cover to cover
I had a blog post in my head on Saturday night; was writing and thinking and now it's lost – my synapses have collapsed and all the connections I was forging have evaporated. I knew the crash was coming, but I couldn't slow down. As the precipice loomed I put my metaphorical foot down on the accelerator and sped towards it at full speed. I’ll write letters after I’ve finished my book I told myself. I’ll write down my ideas – which were going off like fireworks – once I’ve finished the book, I said firmly (admiring and promising myself that I would from now on emulate her practice of jotting down thoughts in a reading journal as I go, but for the next book – not this one). I tried to apply the breaks; at the end of each chapter I’d wander into the living room to demand cuddles and kisses from TA. What my mother calls my “little bird” routine: arms up and voice plaintive “cuddle?”
I counted the pages and knew that the book was coming to an end – a foreknowledge that only the writer, reader and eponymous subject share. I felt like a collaborator. Sixty pages left – an hour. I went and cooked dinner. Thirty pages left. I stopped reading and ate with TA, careful to talk of other things. The last pages were full of passion, thoughts – surely there must be more than fifteen pages left. Whole books still need to be written, life is still being lived greedily.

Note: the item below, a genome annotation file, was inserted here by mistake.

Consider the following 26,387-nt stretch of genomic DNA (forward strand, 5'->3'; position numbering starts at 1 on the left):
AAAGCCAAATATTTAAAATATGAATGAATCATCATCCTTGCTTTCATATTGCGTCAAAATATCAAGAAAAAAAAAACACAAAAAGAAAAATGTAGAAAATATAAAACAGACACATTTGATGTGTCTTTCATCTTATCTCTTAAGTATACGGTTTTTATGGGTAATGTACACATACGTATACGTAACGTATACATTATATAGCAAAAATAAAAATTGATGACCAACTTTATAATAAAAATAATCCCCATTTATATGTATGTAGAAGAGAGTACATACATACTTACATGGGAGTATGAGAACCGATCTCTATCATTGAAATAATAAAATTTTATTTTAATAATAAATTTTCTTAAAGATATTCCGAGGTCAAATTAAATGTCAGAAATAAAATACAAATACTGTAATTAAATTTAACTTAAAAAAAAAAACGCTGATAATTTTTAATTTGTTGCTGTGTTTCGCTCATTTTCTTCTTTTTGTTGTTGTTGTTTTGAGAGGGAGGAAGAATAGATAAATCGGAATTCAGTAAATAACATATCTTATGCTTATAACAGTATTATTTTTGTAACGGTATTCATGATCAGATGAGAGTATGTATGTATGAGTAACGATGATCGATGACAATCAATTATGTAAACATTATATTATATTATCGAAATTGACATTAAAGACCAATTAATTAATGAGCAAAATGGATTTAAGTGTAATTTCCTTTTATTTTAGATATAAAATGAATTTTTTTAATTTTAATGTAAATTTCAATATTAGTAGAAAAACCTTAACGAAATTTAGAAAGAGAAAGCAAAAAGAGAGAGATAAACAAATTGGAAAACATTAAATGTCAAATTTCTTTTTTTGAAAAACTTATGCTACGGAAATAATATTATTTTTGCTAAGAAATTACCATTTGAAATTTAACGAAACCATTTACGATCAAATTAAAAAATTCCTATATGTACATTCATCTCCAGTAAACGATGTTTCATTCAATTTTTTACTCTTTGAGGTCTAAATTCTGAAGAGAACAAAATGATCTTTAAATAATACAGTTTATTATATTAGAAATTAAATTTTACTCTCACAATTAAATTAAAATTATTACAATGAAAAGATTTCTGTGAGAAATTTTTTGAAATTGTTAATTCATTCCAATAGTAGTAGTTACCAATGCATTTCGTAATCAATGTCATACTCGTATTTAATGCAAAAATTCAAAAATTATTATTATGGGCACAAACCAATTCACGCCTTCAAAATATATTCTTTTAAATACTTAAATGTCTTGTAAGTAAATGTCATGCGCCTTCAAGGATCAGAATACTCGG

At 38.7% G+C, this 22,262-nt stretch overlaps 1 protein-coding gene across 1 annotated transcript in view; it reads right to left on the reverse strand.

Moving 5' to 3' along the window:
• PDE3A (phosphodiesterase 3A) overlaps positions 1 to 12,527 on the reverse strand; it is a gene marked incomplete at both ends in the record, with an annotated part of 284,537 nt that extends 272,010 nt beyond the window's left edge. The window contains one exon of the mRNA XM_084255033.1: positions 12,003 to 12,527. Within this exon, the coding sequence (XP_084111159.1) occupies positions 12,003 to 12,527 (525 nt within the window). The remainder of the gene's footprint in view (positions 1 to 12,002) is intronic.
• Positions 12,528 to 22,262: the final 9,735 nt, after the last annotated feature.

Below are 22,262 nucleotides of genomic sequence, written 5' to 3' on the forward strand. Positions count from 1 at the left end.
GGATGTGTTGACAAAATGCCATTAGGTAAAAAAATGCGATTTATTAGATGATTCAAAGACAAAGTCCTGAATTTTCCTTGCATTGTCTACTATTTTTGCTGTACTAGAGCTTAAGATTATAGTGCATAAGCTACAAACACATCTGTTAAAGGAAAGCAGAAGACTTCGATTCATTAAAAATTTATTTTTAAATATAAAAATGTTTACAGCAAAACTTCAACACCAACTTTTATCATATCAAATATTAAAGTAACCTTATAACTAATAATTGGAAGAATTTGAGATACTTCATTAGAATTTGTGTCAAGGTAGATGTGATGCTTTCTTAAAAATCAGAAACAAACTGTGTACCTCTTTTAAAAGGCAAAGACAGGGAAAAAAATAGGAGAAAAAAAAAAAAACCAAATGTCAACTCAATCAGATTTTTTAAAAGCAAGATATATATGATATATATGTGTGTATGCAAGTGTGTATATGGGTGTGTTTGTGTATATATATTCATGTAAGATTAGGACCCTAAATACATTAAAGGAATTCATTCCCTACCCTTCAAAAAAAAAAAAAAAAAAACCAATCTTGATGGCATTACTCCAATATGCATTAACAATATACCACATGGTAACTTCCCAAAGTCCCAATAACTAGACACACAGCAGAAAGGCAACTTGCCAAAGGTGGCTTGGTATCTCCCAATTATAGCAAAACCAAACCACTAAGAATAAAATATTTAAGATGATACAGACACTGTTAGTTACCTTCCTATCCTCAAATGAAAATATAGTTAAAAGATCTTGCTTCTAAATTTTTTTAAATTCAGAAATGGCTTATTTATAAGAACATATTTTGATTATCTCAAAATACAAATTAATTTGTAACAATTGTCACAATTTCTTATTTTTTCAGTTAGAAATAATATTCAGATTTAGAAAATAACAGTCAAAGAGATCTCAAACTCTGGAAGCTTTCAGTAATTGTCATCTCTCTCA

The last pages, full of words, were empty. Doors opened and closed as a chill wind passed through hollow souls. The book finished with her own words on the unknowableness of others, of selves. I felt as though I should cry, but couldn’t.
“Cuddle. Kiss.” I said to TA. “I’m bereft.”
“You’ve finished your book then,” he said.
“It’s not the end of the book that’s upset me. It’s the end of the life.”
I went into the bathroom and attempted to wash her out of my mind. Scoured my skin with sea salt, soothed it with lemon-scented cream and crawled into jaunty pink pajamas. I thought about picking up half-written letters. I thought about writing my journal. I tried to recapture the fizzing excitement that had kept me awake the night before. I knew these were lost causes. I turned out the light and waited for TA to join me.
I dreamt that my mother was standing over me with throwing axes in her hands. TA was in a single bed on the other side of the room. I tried to call out to him to save me but my voice died in my throat. My heart pounding, I finally managed to call his name and at that moment I knew. “It’s okay. Sorry. I was having a nightmare.” We held each other in the dark. “It’s a long time since I’ve had a nightmare. Scary dreams, yes; but a nightmare, no.”
Gradually the sun filled our room and getting up could be put off no longer. I dressed in pink, trying to be brave. I walked along the cobbled streets thinking she was a survivor more than anything. Don’t lose that sense of her triumph. Don’t wallow for your own vicarious needs.
I want to read it again from the beginning.